Former FAA employee accused of stealing plane and yacht

Adam Lynn

McClatchy Newspapers

TACOMA, Wash.- As a technician with the Federal Aviation Administration, Steven B. Smith was paid to work on equipment used to keep the flying public safe.

Federal prosecutors contend the Southern California resident also used his position to steal nearly $3 million in public property, including a 50-foot yacht, a Cessna airplane and a 44-foot yawl once used by Navy ROTC students at the University of Washington.

A federal grand jury in Tacoma indicted Smith and his half-brother, Bradley A.G. Garner, earlier this month on one count of wire fraud and theft of honest services.

Smith and Garner, who splits time between California and his native Canada, are to be arraigned Feb. 27 at the U.S. District Courthouse in Tacoma, Wash. Efforts to reach their attorneys were unsuccessful.

The case is being prosecuted in Tacoma because some of the stolen merchandise came from federal agencies with offices in Western Washington, or was processed through Fort Lewis, Wash.

In essence, prosecutors say, Smith used the government’s excess-property stockpile as his personal shopping mall, only he rarely paid for his merchandise. Garner helped Smith sell or move some of the illegally obtained property, according to court records.

Prosecutors contend the brothers defrauded the government of more than 200 items over a four-year period.

“It was part of the conspiracy that Smith, Garner and others would obtain millions in proceeds during their conspiracy, including motor yachts, sailboats, fishing boats, ski boats, trucks, trailers, heavy equipment, tools and other valuable items,” federal officials wrote in charging documents.

The brothers kept some of the items for their own use and sold others including as many as 20 Apple computers on eBay, prosecutors contend.

In the aftermath of Smith’s alleged fraud, the FAA and the U.S. General Service Administration, which oversees the government’s excess property, worked together to “identify weaknesses” in the government’s property-disposal system, FAA spokesman Ian Gregor said.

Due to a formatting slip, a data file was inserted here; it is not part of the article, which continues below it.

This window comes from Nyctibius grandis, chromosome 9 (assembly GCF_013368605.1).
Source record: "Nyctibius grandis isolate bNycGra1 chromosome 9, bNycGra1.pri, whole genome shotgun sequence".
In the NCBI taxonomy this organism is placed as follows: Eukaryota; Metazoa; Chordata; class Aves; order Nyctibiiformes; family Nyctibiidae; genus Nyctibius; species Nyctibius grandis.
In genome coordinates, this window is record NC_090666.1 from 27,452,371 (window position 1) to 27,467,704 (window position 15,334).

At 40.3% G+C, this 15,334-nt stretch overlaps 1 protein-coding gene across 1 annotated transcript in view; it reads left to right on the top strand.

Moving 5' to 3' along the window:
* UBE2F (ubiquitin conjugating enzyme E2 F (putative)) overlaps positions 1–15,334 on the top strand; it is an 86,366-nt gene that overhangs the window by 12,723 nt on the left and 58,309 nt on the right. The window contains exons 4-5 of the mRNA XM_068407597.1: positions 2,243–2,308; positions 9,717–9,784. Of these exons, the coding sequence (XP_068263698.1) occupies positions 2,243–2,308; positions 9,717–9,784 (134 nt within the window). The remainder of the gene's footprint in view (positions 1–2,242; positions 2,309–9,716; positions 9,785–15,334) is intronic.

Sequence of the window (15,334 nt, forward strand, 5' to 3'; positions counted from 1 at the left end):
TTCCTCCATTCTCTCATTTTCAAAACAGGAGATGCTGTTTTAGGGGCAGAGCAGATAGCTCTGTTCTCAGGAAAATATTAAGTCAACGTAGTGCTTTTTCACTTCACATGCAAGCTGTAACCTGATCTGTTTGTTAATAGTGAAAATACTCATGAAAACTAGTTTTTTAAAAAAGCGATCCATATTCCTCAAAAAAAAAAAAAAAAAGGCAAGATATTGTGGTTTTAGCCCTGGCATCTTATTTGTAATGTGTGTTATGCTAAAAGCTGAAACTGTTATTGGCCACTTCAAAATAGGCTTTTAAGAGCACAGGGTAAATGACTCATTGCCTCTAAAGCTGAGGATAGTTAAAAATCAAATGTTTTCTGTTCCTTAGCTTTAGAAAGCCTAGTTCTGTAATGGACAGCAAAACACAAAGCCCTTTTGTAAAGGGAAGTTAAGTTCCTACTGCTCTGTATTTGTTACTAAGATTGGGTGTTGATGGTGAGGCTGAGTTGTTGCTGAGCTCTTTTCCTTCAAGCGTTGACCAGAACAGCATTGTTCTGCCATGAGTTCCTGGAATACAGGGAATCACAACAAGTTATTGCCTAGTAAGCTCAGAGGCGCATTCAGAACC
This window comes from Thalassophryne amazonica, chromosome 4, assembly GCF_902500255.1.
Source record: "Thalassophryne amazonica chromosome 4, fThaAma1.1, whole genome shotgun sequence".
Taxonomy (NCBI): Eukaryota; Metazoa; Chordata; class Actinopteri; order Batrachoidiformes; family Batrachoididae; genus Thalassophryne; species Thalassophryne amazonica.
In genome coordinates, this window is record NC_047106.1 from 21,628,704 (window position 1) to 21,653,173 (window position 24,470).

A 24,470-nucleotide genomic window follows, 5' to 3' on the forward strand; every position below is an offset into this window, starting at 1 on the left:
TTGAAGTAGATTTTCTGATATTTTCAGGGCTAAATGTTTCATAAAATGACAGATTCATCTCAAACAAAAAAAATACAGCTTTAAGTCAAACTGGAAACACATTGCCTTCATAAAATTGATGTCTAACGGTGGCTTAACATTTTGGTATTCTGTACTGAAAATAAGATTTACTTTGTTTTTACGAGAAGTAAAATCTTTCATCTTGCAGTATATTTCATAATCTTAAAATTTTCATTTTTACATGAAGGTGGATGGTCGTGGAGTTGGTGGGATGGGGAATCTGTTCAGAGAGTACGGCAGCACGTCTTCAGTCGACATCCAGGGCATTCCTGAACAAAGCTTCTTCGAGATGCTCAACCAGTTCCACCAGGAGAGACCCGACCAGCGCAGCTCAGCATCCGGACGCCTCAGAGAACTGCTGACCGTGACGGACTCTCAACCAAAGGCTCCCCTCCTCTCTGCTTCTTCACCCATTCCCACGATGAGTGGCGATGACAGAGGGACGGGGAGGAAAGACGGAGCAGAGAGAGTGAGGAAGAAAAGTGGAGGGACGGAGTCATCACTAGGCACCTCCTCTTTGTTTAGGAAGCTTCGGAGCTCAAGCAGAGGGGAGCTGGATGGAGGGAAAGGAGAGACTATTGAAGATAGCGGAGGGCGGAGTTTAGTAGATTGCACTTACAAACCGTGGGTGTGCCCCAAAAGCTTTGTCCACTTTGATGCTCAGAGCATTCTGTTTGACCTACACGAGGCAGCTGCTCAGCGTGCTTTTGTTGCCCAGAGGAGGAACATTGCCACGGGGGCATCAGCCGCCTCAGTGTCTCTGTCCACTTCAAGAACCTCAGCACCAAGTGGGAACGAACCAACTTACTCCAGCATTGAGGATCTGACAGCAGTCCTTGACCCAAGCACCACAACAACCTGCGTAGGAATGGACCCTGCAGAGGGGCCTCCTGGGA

“We have both taken steps to prevent this from happening again,” Gregor said via e-mail last week. “Beyond that, I can’t go into details on a security matter.”

Smith no longer works for the FAA, Gregor said. Citing agency policy, he declined to say whether Smith quit or was fired.

The scheme began in late 2004, according to court records, when Smith improperly gained an access code to a GSA Web site where excess property from across the federal government is listed.

Government officials use the site to find equipment discarded by another agency that they might need for their departments. Federal law requires agencies to fill property needs first from excess government property before spending taxpayer money to buy it from an outside source.

Smith, prosecutors contend in court documents, used the system to procure property “purportedly on behalf of the FAA and other federal agencies and departments, but in truth and fact for himself and his co-conspirators.”

Smith lied to numerous government officials to secure the property, court records state.

His scheme went unnoticed until February 2008 when he used the GSA Web site to acquire the Navy sailing yacht Lively, which had been declared excess property after being used by the Navy ROTC program at the UW.

According to court records, a government property-disposal specialist based in Auburn became suspicious of Smith and reported him to GSA investigators.

The agency launched an investigation that culminated in November 2008 when more than 40 federal agents and local law enforcement officers raided several locations in Southern California, seizing more than $1 million in stolen property and arresting Smith and Garner.